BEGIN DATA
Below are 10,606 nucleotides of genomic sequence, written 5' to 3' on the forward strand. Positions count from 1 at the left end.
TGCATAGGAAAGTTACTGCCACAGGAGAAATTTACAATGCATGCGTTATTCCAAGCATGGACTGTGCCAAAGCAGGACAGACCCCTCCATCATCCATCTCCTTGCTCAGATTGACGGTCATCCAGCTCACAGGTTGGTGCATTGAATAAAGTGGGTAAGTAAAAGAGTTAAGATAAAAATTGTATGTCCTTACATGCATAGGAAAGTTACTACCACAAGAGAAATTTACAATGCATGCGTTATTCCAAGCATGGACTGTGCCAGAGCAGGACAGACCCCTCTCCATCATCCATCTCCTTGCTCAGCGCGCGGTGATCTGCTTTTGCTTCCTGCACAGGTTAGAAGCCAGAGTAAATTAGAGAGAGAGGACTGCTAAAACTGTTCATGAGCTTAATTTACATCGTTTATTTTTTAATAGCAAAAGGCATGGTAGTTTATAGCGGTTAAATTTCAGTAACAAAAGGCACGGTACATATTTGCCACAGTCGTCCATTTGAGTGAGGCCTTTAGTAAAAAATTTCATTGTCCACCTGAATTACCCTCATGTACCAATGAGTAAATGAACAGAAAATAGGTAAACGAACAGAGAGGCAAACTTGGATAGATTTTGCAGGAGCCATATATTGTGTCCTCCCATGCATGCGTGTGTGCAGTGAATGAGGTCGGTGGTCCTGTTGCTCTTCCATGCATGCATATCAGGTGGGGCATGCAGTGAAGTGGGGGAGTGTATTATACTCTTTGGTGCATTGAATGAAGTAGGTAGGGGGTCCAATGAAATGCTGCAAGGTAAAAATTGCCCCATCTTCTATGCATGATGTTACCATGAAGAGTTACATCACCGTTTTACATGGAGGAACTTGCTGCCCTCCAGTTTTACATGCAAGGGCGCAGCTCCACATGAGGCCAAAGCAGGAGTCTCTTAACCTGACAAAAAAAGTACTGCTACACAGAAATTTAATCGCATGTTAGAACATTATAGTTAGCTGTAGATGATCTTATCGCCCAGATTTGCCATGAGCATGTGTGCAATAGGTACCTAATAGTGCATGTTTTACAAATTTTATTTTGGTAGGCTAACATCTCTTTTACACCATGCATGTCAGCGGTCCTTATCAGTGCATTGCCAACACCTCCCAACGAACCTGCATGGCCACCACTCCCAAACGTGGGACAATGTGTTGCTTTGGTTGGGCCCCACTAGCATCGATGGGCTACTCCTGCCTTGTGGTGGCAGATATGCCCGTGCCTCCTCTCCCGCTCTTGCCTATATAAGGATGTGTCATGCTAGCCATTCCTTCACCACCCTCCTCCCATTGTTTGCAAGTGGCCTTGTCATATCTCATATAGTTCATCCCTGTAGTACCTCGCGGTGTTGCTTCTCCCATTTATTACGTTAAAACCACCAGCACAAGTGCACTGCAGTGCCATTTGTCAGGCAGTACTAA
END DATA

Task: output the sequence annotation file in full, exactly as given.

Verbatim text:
Below are 10,606 nucleotides of genomic sequence, written 5' to 3' on the forward strand. Positions count from 1 at the left end.
TGCATAGGAAAGTTACTGCCACAGGAGAAATTTACAATGCATGCGTTATTCCAAGCATGGACTGTGCCAAAGCAGGACAGACCCCTCCATCATCCATCTCCTTGCTCAGATTGACGGTCATCCAGCTCACAGGTTGGTGCATTGAATAAAGTGGGTAAGTAAAAGAGTTAAGATAAAAATTGTATGTCCTTACATGCATAGGAAAGTTACTACCACAAGAGAAATTTACAATGCATGCGTTATTCCAAGCATGGACTGTGCCAGAGCAGGACAGACCCCTCTCCATCATCCATCTCCTTGCTCAGCGCGCGGTGATCTGCTTTTGCTTCCTGCACAGGTTAGAAGCCAGAGTAAATTAGAGAGAGAGGACTGCTAAAACTGTTCATGAGCTTAATTTACATCGTTTATTTTTTAATAGCAAAAGGCATGGTAGTTTATAGCGGTTAAATTTCAGTAACAAAAGGCACGGTACATATTTGCCACAGTCGTCCATTTGAGTGAGGCCTTTAGTAAAAAATTTCATTGTCCACCTGAATTACCCTCATGTACCAATGAGTAAATGAACAGAAAATAGGTAAACGAACAGAGAGGCAAACTTGGATAGATTTTGCAGGAGCCATATATTGTGTCCTCCCATGCATGCGTGTGTGCAGTGAATGAGGTCGGTGGTCCTGTTGCTCTTCCATGCATGCATATCAGGTGGGGCATGCAGTGAAGTGGGGGAGTGTATTATACTCTTTGGTGCATTGAATGAAGTAGGTAGGGGGTCCAATGAAATGCTGCAAGGTAAAAATTGCCCCATCTTCTATGCATGATGTTACCATGAAGAGTTACATCACCGTTTTACATGGAGGAACTTGCTGCCCTCCAGTTTTACATGCAAGGGCGCAGCTCCACATGAGGCCAAAGCAGGAGTCTCTTAACCTGACAAAAAAAGTACTGCTACACAGAAATTTAATCGCATGTTAGAACATTATAGTTAGCTGTAGATGATCTTATCGCCCAGATTTGCCATGAGCATGTGTGCAATAGGTACCTAATAGTGCATGTTTTACAAATTTTATTTTGGTAGGCTAACATCTCTTTTACACCATGCATGTCAGCGGTCCTTATCAGTGCATTGCCAACACCTCCCAACGAACCTGCATGGCCACCACTCCCAAACGTGGGACAATGTGTTGCTTTGGTTGGGCCCCACTAGCATCGATGGGCTACTCCTGCCTTGTGGTGGCAGATATGCCCGTGCCTCCTCTCCCGCTCTTGCCTATATAAGGATGTGTCATGCTAGCCATTCCTTCACCACCCTCCTCCCATTGTTTGCAAGTGGCCTTGTCATATCTCATATAGTTCATCCCTGTAGTACCTCGCGGTGTTGCTTCTCCCATTTATTACGTTAAAACCACCAGCACAAGTGCACTGCAGTGCCATTTGTCAGGCAGTACTAA